The Childs-Irving Project-Hydroelectric Project

The Childs-Irving Project-Hydroelectric Project (HM2B8H)

Location: Jerome, AZ 86331 Yavapai County
Buy Arizona State flags at!
Country: United States of America
Buy United States of America flags at!

N 34° 45.224', W 112° 6.754'

  • 0 check ins
  • 0 favorites
In 1900 rancher Lew Turner filed a claim for the waters of Fossil Creek; a year later, he filed a claim to the spring and headwaters that fed it. Among the possible uses he listed was the production of electric power. With a constant flow of over a million gallons of water an hour coursing down a 1,600 foot drop in 10 miles, the creek, located in rugged mountain terrain approximately 70 miles southwest of Jerome, was ideal for the production of hydroelectric power.

Turner drew in three partners to help him in the venture and formed the Arizona Power Company (TAPCO). By 1907 a bond issue had raised $1.5 million, and construction was begun to build a 40-mile road from the nearest rail siding near Meyer, Arizona, to Fossil Creek. Childs plant was constructed and began operation in 1909. It consisted of three turbine-driven 1,500-kilowatt generators producing a total plant capacity of 4,500 kWh. The Irving plant was added in 1914 in response to the United Verde Company's decision to construct a new smelter in Clarkdale.

The Childs and Irving plants were electrically linked on a grid that supplied first Jerome and then much of central Arizona. In 1918 a third plant, this one a steam turbine type, was added at Clarkdale. The entire system delivered most of central Arizona's electrical power for many years. In the mid-1920's, for

a brief time, the system delivered up to 70 percent of the power to Phoenix as well.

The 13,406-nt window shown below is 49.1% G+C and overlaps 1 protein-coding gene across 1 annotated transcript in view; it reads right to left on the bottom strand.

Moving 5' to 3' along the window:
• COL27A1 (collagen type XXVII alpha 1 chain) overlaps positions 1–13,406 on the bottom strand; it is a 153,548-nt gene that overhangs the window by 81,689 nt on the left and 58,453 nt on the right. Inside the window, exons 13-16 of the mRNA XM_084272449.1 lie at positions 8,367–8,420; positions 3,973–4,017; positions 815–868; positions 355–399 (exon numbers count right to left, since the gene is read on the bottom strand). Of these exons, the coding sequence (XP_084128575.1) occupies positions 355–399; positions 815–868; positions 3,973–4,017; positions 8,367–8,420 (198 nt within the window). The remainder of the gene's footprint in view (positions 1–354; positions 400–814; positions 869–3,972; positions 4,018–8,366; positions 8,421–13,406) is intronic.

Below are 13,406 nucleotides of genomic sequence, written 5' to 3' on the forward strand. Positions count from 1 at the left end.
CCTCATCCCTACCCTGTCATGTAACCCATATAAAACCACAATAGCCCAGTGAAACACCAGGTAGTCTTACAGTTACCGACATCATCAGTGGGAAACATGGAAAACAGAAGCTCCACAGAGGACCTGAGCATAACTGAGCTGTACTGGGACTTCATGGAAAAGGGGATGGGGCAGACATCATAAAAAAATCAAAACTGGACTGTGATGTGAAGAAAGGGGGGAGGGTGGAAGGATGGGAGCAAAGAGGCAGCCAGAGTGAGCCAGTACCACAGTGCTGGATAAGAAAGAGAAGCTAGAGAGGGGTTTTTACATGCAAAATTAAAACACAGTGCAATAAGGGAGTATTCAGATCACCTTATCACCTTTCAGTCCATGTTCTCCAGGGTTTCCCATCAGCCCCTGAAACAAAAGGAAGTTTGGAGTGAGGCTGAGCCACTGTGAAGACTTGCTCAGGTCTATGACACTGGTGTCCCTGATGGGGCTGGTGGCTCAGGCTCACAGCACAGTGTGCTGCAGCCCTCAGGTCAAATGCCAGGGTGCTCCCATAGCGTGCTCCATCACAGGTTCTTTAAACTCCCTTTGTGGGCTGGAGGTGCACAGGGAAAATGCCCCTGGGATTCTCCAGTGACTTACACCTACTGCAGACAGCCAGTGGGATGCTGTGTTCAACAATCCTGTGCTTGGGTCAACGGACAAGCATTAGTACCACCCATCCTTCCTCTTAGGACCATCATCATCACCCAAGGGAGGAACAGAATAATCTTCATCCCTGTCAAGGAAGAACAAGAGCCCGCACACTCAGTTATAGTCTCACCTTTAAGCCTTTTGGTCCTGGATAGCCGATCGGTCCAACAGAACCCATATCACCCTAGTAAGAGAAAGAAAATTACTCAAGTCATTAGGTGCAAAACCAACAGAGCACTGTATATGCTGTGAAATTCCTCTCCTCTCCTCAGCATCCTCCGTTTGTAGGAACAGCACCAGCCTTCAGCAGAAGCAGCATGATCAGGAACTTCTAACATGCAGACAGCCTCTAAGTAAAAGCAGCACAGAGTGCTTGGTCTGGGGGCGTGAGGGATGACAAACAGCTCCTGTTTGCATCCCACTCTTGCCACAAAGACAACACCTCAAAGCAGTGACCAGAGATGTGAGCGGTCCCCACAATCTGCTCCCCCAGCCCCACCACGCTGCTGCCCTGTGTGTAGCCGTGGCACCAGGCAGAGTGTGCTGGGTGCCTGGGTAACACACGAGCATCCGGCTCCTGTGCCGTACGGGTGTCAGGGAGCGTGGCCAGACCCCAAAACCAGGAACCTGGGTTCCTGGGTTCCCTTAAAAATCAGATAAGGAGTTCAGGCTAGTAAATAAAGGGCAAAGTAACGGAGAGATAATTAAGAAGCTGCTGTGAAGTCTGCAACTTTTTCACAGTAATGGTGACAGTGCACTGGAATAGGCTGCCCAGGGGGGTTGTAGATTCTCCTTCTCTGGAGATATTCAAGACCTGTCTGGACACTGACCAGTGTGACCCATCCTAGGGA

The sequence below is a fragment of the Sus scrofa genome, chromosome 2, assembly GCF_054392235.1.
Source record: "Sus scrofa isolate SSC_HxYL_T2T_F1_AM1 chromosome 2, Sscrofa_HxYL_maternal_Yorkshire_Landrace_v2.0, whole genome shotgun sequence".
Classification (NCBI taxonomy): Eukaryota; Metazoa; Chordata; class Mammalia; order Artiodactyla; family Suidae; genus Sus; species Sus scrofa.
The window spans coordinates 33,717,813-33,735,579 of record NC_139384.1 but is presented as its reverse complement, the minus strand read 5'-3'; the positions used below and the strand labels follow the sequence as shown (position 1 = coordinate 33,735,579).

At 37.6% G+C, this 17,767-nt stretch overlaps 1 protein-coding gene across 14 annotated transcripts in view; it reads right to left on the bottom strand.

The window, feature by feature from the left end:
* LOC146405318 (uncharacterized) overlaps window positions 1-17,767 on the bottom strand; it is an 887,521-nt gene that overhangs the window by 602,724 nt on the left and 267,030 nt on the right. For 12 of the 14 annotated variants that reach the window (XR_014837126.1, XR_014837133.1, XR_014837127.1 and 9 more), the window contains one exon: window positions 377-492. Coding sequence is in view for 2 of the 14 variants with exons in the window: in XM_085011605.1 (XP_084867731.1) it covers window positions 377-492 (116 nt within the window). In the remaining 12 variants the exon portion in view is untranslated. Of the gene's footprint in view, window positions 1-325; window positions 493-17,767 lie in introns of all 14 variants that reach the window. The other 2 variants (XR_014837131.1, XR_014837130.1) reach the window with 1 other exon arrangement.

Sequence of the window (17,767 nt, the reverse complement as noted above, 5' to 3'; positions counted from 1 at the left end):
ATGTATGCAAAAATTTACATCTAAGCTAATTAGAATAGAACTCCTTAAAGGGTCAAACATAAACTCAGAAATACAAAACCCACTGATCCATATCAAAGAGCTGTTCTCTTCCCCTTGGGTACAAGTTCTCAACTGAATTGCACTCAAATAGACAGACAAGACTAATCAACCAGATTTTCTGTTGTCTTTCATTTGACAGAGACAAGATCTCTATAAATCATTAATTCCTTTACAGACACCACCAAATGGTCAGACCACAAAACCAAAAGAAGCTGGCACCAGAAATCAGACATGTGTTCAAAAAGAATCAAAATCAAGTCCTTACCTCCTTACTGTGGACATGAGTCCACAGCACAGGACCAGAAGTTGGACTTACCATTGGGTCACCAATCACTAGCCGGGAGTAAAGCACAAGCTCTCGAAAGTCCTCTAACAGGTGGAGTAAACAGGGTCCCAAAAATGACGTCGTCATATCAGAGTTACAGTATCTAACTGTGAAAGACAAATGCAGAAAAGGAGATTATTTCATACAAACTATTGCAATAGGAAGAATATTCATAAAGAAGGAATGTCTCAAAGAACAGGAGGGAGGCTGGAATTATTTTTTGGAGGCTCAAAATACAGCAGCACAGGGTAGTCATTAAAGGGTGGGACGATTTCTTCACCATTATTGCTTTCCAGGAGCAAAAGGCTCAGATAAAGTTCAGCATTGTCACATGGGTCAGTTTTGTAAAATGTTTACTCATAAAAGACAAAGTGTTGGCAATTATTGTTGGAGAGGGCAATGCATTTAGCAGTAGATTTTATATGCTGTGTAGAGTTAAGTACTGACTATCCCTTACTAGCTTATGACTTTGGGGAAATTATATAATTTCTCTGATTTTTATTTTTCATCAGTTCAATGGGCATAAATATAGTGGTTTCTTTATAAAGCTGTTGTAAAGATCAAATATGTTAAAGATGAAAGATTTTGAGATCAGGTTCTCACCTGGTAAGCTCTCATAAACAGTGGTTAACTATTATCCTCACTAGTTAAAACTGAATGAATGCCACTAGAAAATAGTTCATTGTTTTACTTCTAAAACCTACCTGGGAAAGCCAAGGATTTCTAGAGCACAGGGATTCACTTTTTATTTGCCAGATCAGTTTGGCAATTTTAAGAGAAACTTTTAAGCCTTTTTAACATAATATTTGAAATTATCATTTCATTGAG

The Childs-Irving portion of the system was so well constructed and efficient in design that it was only taken off line in 2004 as result of environmental considerations. The systems contribution to the development of central Arizona and particularly to the state's mining industry in delivering inexpensive power was incalculable. In 1976 the American Society of Mechanical Engineers designated it a National Engineering Landmark, one of only two in the state of Arizona.
HM NumberHM2B8H
Placed ByJerome Historical Society
Marker ConditionNo reports yet
Date Added Saturday, September 8th, 2018 at 11:01am PDT -07:00
Sorry, but we don't have a picture of this historical marker yet. If you have a picture, please share it with us. It's simple to do. 1) Become a member. 2) Adopt this historical marker listing. 3) Upload the picture.
Locationbig map
UTM (WGS84 Datum)12S E 398170 N 3846297
Decimal Degrees34.75373333, -112.11256667
Degrees and Decimal MinutesN 34° 45.224', W 112° 6.754'
Degrees, Minutes and Seconds34° 45' 13.44" N, 112° 6' 45.24" W
Driving DirectionsGoogle Maps
Area Code(s)928
Which side of the road?Marker is on the right when traveling East
Closest Postal AddressAt or near 50 N Jerome State Mine Museum Rd, Jerome AZ 86331, US
Alternative Maps Google Maps, MapQuest, Bing Maps, Yahoo Maps, MSR Maps, OpenCycleMap, MyTopo Maps, OpenStreetMap

Is this marker missing? Are the coordinates wrong? Do you have additional information that you would like to share with us? If so, check in.

Check Ins  check in   |    all

Have you seen this marker? If so, check in and tell us about it.

Comments 0 comments

Maintenance Issues
  1. Is this marker part of a series?
  2. What historical period does the marker represent?
  3. What historical place does the marker represent?
  4. What type of marker is it?
  5. What class is the marker?
  6. What style is the marker?
  7. Does the marker have a number?
  8. What year was the marker erected?
  9. This marker needs at least one picture.
  10. Can this marker be seen from the road?
  11. Is the marker in the median?